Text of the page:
in four foot by eight foot sheets, approximately 40 thousandths of an
inch thick. This is cut in half to create two strips, two feet by
eight feet. By overlapping the ends and securing them together with
small screws, you can make long barrier strips which are buried in a
ditch around the bamboo planting. This sort of barrier allows you to
make freeform patches of bamboo or mini-groves that have a more
natural look. A mini-tiller of the Mantis type, is the perfect tool to
dig ditches for barrier material. This barrier method may seem like a
lot of work, but the end result is worth it. If your soil is
particularly sandy, it may be a good idea to go as deep as three feet
with the barrier. When placing the barrier, tip the top edge of the
material away from the planting area. When the rhizome hits the
barrier, it will follow the upward angle of the plastic, thus leading
it out of the barrier where you can trim it off.
4. What about general care? Bamboo is a woody stemmed perennial in
the grass family Poaceae (Gramineae). As such it normally likes a well-
drained soil high in organic matter. Very few temperate bamboos like
to grow with wet feet. In fact with potted bamboos, the most
difficulty I have encountered has been from over-watering or not
having an open enough soil mix to drain properly. Many growers
fertilize three times per year (late winter, early summer, and late
summer) with a high nitrogen fertilizer. I have had success with a
controlled release fertilizer applied twice -a late winter/early
spring application followed by a late summer/early fall follow-up.
Remember that bamboo is a grass and as such needs plenty of nitrogen
for healthy growth. Any fertilizer recommended for lawns will work
well for bamboo, and the application can always be enriched with dried
blood for an extra nitrogen boost. Well-rotted cow manure also works
well. Siting is also important: try to place the taller species in
sunny locations and the shorter species in shadier locations as this
tends to replicate their normal habitat.
5. What species do you recommend for the northern garden? I have
some favorites that seem to prove out each year. Many people are
trying other species and certainly will have their favorites. The
species I’ll list are by no means the only bamboos that will work in
the northern garden.
Of the taller bamboos that do well, Phyllostachys aureosulcata
(golden groove bamboo) and Phyllostachys bissetii (David Bisset
bamboo) are two of the best for winter hardiness. Phyllostachys nuda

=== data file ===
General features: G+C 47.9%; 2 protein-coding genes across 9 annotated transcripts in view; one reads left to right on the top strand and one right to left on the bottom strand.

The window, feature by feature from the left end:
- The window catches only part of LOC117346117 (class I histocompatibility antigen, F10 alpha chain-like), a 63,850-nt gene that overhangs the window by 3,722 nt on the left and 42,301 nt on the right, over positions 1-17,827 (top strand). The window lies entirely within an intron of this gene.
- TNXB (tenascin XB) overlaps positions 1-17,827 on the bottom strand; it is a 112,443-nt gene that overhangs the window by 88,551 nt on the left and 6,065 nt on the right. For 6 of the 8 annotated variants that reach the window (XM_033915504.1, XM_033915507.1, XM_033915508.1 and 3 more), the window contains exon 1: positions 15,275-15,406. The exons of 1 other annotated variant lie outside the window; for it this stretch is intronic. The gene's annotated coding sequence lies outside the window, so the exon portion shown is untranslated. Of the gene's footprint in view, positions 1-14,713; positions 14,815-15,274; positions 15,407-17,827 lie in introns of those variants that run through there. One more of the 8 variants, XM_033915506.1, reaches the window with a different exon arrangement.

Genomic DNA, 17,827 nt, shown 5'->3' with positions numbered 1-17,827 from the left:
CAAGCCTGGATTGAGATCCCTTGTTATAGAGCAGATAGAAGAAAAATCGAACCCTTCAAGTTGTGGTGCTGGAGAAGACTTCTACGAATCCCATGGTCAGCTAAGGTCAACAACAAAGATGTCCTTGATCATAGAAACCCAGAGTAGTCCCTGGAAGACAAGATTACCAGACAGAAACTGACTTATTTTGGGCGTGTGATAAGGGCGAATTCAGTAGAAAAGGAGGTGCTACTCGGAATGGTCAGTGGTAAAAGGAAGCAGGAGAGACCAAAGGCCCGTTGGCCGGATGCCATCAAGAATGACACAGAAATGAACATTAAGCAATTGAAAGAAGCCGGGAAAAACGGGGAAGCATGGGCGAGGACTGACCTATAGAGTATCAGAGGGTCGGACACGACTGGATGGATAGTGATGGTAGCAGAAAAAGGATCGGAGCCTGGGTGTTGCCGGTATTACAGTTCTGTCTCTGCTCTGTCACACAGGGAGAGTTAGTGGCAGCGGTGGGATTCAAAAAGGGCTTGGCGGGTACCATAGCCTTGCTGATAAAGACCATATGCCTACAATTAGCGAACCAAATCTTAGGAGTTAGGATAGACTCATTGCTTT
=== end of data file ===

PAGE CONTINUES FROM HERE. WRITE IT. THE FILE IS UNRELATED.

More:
is also reputed to be very hardy. Medium sized species that do well
are Arundinaria gigantea (canebrake, the native North American
species) and two Fargesia species, nitida and murielae. Particularly
interesting, these Fargesias are hardy Chinese mountain bamboos that
have a clumping (sympodial) growth habit as opposed to the running
habit of most temperate bamboos. This means that these bamboos do not
have to be grown in a contained area. They are also quite beautiful,
particularly when used as accent plants.
There are many small bamboos that do well in northern gardens.
They are very effective as ground covers, border patches or in hyper-
tufa planters. Though they usually will die back in winter, they
actually seem to benefit from a severe prune back before they start
new spring growth. Remember that these are some of the most invasive
of the hardy bamboos and thus should be carefully contained. My
favorites include Pleioblastus variegatus (dwarf white stripe bamboo),
a beautiful green and white variegated plant; Pleioblastus distichus
(dwarf fernleaf bamboo); and Pleioblastus viridi-striatus with its
chartreuse/golden foliage in the spring. The smaller bamboos seem to
do particularly well in shady locations as they are understory plants
in their native habitat.
For me, raising bamboos in northeast New York has been a challenge and
a real joy. Broadening my plant base, it has taught me not to be
fearful of experimenting with adventurous, vigorous architectural
species. Although it would be foolhardy to plant bamboo anywhere in
your garden scheme, it would be sadder still to miss the grace and
beauty of this most versatile plant by not including it in your garden
122 West Main Street